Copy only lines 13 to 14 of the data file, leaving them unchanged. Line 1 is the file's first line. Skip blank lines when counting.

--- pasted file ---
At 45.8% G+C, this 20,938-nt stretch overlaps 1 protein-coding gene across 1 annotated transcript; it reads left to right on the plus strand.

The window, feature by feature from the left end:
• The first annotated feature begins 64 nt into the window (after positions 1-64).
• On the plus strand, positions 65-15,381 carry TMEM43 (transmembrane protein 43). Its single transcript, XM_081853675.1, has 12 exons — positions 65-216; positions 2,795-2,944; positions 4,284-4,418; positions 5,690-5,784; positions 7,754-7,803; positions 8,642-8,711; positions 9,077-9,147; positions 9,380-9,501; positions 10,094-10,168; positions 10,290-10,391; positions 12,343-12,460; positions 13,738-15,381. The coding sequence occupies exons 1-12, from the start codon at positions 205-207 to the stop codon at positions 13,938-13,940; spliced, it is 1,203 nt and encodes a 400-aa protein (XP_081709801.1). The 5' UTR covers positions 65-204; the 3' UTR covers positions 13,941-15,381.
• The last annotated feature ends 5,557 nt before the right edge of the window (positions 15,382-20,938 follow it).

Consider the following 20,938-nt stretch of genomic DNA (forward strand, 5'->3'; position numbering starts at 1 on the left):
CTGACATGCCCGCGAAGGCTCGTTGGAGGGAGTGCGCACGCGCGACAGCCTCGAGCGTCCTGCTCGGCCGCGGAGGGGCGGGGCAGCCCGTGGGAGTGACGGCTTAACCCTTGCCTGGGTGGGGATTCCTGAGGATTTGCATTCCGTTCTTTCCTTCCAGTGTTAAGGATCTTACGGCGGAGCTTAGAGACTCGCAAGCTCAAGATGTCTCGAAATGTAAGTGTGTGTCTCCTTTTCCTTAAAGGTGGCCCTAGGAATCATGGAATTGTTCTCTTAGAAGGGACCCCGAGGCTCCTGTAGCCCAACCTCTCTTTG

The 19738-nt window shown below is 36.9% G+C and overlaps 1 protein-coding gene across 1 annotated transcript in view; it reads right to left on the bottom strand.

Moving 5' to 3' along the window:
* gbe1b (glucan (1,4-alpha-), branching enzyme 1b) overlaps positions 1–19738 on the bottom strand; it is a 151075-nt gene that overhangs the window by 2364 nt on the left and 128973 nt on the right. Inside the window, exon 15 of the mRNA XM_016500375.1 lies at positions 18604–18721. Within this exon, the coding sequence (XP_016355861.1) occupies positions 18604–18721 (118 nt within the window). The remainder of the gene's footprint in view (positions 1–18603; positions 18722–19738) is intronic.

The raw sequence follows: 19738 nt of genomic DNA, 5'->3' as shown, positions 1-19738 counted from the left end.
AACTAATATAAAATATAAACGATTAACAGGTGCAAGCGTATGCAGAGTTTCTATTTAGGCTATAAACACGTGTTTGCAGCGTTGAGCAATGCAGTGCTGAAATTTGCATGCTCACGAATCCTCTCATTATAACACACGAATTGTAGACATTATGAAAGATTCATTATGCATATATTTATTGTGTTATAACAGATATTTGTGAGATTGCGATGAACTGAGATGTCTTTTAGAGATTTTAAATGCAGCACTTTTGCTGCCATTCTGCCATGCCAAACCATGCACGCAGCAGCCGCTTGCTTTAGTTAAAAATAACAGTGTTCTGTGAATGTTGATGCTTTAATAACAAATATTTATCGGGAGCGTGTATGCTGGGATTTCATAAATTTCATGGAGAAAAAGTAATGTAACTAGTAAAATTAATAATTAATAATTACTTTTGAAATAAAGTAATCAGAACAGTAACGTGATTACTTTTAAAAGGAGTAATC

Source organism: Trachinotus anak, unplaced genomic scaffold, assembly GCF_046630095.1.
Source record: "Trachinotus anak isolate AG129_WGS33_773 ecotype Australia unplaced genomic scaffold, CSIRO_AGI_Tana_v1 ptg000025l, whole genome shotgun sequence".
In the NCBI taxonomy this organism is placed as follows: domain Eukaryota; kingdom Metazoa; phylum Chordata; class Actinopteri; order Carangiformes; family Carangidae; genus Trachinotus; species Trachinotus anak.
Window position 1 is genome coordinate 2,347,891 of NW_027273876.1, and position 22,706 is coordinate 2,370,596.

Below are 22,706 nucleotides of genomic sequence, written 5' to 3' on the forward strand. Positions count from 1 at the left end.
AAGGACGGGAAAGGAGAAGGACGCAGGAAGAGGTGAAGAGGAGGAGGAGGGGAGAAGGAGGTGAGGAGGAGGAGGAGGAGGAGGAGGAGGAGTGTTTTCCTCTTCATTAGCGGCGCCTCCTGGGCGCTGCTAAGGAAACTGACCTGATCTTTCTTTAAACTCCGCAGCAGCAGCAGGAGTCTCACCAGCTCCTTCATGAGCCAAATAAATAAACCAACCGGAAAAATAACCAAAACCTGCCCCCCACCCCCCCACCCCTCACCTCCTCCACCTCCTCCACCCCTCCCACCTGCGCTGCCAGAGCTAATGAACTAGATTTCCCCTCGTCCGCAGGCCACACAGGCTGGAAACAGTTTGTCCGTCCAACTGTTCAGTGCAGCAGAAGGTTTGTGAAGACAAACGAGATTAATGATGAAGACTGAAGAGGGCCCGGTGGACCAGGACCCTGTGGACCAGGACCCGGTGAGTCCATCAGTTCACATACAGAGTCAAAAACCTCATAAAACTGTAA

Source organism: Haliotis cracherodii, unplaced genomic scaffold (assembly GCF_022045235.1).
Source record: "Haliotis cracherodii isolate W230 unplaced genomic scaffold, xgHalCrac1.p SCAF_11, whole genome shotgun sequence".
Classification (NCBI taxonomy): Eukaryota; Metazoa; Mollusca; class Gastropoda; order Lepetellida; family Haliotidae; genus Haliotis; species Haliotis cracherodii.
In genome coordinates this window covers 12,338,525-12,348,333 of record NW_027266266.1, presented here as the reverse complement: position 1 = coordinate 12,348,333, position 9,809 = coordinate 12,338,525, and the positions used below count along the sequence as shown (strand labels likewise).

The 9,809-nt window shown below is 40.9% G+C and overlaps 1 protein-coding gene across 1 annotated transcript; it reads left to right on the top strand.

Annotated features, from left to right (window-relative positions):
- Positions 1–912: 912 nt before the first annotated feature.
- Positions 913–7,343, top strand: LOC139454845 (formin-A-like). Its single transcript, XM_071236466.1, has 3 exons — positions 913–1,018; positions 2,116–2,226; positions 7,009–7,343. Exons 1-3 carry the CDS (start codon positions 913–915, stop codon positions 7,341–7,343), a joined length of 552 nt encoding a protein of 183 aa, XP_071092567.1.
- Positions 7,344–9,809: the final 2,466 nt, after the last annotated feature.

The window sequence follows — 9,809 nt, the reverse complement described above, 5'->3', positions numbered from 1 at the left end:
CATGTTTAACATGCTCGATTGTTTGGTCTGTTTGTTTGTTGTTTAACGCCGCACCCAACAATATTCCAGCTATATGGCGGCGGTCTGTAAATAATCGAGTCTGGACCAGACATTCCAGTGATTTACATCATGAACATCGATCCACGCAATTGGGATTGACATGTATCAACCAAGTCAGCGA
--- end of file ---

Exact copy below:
Source organism: Trachinotus anak, unplaced genomic scaffold, assembly GCF_046630095.1.
Source record: "Trachinotus anak isolate AG129_WGS33_773 ecotype Australia unplaced genomic scaffold, CSIRO_AGI_Tana_v1 ptg000025l, whole genome shotgun sequence".